Grief and Loss
Updated: Sep 16, 2021
Losing a loved one is a hard experience. The emotions can be overwhelming, even resulting in depression. It’s easy to find ourselves pushing others away while we struggle to figure out how to express all that we feel. In our grief, it can feel as if the world is moving forward while leaving us behind. Here are some thoughts to help you manage through your loss:
Grief is a journey:
Losing somebody is an ongoing process. It does not happen all at once. Instead, it takes time to work through all the painful feelings of the loss. As time moves on, new issues come up related to the loss. These have to be dealt with each step of the way. Even when we find peace with a loss, feelings of sorrow still arise that we must continue to work through.
Talk to someone:
If you have a friend or spouse available to you, open up to them about your loss. This is also a great role for a therapist who is able to provide a private space in which to express your feelings. If we bury our emotions, we remain locked in a perpetual state of grief. This leads to unpredictable depression and anxiety that often comes at poor times, such as the holidays. When we talk about and express our feelings, we allow them to reach completion so that we can find peace.
Create space to grieve:
Avoiding grief is like filling a sponge with water. If you don’t squeeze the water out, it will begin to pour out everywhere. When we set aside time to feel our emotions, we are allowing space to connect with important feelings that need to be expressed. When we avoid these feelings, they begin to come out in unhealthy ways. If you find yourself feeling angry, bitter, or completely shut down after a loss, it may be an indication that you are not giving yourself enough space to properly grieve.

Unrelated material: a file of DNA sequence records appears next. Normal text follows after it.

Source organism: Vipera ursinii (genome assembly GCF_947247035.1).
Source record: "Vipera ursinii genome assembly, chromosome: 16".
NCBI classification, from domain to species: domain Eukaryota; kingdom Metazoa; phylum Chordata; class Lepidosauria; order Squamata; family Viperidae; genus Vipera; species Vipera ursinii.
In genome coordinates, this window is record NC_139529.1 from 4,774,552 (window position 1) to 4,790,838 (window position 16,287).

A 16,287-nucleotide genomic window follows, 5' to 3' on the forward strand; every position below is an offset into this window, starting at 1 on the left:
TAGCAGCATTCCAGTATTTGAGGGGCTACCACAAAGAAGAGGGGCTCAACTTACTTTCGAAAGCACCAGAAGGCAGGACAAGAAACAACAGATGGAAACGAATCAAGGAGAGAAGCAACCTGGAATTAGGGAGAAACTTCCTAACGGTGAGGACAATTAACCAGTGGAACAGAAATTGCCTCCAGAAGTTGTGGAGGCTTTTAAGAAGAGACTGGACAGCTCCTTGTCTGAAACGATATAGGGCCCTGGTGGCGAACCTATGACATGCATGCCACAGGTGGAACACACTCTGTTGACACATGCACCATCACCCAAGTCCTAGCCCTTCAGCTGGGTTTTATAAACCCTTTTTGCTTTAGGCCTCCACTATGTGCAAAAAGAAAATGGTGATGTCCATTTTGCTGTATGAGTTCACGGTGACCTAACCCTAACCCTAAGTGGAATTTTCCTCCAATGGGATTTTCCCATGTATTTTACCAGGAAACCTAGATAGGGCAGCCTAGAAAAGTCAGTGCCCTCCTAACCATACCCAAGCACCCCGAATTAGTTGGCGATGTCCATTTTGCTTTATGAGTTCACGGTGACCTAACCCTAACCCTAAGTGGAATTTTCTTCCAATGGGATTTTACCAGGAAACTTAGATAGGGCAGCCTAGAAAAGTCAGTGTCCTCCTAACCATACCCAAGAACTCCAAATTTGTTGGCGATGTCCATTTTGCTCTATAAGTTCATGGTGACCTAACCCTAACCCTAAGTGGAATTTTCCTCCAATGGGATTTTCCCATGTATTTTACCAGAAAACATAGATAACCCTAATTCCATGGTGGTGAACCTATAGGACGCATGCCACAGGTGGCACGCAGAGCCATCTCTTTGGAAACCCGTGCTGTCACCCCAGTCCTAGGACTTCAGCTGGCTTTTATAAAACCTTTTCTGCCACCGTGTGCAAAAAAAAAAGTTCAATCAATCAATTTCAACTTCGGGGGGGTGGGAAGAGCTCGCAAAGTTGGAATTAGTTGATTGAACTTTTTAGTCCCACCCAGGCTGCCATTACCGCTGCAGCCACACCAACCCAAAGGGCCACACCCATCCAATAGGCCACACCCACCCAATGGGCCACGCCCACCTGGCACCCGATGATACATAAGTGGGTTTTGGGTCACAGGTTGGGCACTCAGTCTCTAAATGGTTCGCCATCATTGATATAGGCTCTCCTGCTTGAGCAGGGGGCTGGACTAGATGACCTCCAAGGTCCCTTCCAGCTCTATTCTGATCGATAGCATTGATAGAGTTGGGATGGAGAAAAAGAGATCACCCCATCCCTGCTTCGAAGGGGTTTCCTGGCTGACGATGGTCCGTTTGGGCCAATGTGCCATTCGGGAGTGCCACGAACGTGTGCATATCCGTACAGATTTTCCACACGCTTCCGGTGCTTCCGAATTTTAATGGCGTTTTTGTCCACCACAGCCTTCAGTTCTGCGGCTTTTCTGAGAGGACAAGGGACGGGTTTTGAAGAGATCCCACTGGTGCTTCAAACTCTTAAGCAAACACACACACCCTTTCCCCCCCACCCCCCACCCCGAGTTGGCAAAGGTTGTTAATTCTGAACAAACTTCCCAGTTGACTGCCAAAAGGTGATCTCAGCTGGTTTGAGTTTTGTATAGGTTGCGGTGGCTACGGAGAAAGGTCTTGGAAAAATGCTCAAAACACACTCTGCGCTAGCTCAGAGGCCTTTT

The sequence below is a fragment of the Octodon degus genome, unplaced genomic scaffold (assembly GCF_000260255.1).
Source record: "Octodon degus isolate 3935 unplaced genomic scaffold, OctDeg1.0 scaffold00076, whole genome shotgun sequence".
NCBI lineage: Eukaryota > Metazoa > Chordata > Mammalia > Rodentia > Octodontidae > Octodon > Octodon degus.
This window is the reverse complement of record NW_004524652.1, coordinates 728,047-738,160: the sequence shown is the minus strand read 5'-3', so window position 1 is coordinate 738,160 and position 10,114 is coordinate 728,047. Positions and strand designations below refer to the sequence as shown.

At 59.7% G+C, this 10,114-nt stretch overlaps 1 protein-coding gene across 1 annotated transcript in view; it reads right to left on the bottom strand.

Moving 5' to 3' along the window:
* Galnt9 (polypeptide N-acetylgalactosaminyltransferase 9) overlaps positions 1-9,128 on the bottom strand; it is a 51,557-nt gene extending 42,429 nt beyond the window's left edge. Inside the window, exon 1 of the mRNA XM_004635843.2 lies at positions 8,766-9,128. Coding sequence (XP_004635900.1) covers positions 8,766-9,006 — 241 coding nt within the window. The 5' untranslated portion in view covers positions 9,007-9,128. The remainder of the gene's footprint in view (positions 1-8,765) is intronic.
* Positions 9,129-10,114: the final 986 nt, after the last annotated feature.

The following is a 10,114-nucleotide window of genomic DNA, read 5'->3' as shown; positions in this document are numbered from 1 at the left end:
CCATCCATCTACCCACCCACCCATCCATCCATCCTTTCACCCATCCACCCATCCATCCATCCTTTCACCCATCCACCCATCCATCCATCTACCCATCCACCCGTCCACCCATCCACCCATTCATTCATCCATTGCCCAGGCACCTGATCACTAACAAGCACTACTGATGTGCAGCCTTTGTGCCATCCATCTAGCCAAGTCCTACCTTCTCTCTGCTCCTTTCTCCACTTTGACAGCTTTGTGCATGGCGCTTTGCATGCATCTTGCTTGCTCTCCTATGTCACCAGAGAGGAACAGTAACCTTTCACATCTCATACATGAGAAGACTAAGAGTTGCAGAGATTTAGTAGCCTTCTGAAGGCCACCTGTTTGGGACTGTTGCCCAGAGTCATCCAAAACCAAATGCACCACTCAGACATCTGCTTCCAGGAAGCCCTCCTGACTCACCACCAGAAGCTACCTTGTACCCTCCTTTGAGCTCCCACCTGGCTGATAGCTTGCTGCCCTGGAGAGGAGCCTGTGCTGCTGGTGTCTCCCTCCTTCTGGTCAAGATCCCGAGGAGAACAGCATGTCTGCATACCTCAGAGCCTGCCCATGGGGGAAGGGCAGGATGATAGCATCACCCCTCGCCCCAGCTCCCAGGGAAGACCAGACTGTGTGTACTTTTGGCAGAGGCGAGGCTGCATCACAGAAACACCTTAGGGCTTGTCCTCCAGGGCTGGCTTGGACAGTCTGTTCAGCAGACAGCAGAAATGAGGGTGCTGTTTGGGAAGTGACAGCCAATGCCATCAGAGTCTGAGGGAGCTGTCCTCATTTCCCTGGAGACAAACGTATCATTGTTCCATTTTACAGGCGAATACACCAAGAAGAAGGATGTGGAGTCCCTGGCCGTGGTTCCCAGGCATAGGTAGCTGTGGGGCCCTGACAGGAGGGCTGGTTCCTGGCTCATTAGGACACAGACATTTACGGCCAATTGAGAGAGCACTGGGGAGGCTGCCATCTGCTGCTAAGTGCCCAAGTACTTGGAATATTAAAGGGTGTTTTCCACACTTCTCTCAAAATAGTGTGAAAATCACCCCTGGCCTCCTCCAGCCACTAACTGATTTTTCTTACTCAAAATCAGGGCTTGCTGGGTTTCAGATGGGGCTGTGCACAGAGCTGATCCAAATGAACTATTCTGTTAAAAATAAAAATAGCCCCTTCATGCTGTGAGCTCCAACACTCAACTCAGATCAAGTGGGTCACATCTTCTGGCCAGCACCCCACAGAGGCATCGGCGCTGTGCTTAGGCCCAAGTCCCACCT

If you have had a major loss and feel you are struggling to properly grieve, seek guidance from a therapist to help you through your loss. Grief is hard, but it can be rewarding to find peace and feel you are able to honor the one you love.
Prolonged grief (or complicated grief) can lead to depression. If you are unsure whether your grief has developed into depression, consider reading this article: What is Depression. This may also be reason to seek counseling.
Divorce also requires grief work. Here is more help if going through a divorce.